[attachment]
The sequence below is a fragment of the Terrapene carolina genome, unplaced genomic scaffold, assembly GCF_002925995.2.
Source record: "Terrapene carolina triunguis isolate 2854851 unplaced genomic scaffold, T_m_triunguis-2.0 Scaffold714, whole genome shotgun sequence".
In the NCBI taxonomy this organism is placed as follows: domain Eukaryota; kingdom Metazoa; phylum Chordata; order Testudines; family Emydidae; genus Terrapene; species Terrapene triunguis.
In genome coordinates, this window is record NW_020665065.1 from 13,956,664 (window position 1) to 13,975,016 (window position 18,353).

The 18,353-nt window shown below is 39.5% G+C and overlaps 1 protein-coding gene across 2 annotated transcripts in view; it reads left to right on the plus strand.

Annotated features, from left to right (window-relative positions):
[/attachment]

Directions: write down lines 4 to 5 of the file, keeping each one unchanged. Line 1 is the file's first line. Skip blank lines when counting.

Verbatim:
In genome coordinates, this window is record NW_020665065.1 from 13,956,664 (window position 1) to 13,975,016 (window position 18,353).

The 18,353-nt window shown below is 39.5% G+C and overlaps 1 protein-coding gene across 2 annotated transcripts in view; it reads left to right on the plus strand.